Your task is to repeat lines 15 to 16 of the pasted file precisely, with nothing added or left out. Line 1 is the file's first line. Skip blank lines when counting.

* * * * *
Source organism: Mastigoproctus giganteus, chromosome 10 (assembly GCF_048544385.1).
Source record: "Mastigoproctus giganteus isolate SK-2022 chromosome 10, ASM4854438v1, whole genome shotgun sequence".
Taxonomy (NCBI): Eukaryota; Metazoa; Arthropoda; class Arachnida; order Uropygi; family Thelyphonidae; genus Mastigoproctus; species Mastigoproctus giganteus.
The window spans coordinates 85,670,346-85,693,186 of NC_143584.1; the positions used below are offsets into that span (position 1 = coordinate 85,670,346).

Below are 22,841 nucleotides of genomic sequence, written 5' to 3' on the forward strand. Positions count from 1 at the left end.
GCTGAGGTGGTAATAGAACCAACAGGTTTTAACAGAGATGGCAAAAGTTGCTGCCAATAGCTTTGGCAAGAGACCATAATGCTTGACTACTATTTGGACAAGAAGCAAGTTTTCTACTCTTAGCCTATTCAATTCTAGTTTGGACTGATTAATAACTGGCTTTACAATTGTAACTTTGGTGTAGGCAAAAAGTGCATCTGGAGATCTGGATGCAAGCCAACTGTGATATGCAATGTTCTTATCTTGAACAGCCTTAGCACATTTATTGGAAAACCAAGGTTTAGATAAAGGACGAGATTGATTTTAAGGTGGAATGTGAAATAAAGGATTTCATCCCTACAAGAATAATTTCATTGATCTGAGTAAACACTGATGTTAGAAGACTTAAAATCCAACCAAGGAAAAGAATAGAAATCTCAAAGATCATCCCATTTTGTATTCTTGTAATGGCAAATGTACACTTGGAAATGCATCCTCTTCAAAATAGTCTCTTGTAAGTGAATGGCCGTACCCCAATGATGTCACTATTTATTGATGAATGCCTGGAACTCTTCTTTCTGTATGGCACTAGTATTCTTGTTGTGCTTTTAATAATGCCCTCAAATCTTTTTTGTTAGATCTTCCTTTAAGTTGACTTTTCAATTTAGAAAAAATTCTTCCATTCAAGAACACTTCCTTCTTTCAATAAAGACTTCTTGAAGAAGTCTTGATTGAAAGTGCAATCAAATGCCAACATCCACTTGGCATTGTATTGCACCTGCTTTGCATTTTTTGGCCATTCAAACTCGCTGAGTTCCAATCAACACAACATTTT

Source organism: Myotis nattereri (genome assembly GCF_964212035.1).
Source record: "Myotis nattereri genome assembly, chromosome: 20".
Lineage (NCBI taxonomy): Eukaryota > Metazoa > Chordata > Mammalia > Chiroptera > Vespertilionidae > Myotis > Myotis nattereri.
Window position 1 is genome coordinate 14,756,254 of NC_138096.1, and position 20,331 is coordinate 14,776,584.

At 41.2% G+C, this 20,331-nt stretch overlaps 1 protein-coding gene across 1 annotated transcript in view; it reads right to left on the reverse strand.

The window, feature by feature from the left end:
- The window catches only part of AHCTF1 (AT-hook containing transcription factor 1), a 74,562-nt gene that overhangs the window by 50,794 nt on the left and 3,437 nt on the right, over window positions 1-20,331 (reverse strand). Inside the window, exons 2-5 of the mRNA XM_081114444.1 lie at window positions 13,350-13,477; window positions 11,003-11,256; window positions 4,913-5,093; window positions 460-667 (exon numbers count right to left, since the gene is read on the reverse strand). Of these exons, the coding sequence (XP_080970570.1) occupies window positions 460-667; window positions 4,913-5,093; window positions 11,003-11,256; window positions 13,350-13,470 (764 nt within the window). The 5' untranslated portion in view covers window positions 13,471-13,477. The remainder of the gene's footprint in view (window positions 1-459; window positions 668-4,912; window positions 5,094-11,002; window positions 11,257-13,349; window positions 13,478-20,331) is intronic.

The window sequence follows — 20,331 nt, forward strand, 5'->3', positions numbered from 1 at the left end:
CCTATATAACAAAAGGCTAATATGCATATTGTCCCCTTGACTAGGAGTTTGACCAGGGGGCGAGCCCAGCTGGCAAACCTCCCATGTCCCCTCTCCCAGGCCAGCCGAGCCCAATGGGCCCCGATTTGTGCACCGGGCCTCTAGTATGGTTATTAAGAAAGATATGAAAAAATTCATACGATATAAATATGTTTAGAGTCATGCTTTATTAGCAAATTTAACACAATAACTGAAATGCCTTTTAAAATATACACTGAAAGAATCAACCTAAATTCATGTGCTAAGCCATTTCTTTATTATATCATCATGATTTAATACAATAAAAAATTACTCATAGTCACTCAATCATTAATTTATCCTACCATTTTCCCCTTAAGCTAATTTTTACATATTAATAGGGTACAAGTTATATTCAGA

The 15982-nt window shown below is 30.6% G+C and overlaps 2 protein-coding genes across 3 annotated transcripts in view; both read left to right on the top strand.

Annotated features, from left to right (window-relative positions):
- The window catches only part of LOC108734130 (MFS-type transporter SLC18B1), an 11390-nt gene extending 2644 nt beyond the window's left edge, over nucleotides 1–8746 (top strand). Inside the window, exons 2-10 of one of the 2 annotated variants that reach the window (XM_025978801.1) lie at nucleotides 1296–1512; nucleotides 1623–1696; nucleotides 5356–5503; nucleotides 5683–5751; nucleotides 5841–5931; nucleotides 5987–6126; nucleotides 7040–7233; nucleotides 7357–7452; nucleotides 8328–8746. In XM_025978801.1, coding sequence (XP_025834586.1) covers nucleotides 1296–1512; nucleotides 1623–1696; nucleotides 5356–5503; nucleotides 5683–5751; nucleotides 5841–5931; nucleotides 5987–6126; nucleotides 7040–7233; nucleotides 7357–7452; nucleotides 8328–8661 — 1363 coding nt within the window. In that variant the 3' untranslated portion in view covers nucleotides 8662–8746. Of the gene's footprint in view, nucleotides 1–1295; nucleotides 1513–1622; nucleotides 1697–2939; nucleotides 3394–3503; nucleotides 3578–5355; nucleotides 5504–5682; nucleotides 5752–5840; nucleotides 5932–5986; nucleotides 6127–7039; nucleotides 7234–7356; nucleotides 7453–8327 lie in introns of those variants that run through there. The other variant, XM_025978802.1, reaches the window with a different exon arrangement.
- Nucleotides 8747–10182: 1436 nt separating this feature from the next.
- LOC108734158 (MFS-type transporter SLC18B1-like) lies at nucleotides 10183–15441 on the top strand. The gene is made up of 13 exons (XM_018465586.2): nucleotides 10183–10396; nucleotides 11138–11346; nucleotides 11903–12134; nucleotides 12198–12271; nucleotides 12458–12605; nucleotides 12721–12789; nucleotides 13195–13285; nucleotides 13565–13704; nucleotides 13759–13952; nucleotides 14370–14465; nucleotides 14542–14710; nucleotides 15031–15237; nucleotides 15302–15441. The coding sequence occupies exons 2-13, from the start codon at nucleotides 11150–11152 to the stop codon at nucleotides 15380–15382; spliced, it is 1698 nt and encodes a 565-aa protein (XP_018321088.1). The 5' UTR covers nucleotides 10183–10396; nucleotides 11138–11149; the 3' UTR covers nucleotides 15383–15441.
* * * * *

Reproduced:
CCTATATAACAAAAGGCTAATATGCATATTGTCCCCTTGACTAGGAGTTTGACCAGGGGGCGAGCCCAGCTGGCAAACCTCCCATGTCCCCTCTCCCAGGCCAGCCGAGCCCAATGGGCCCCGATTTGTGCACCGGGCCTCTAGTATGGTTATTAAGAAAGATATGAAAAAATTCATACGATATAAATATGTTTAGAGTCATGCTTTATTAGCAAATTTAACACAATAACTGAAATGCCTTTTAAAATATACACTGAAAGAATCAACCTAAATTCATGTGCTAAGCCATTTCTTTATTATATCATCATGATTTAATACAATAAAAAATTACTCATAGTCACTCAATCATTAATTTATCCTACCATTTTCCCCTTAAGCTAATTTTTACATATTAATAGGGTACAAGTTATATTCAGA

The 15982-nt window shown below is 30.6% G+C and overlaps 2 protein-coding genes across 3 annotated transcripts in view; both read left to right on the top strand.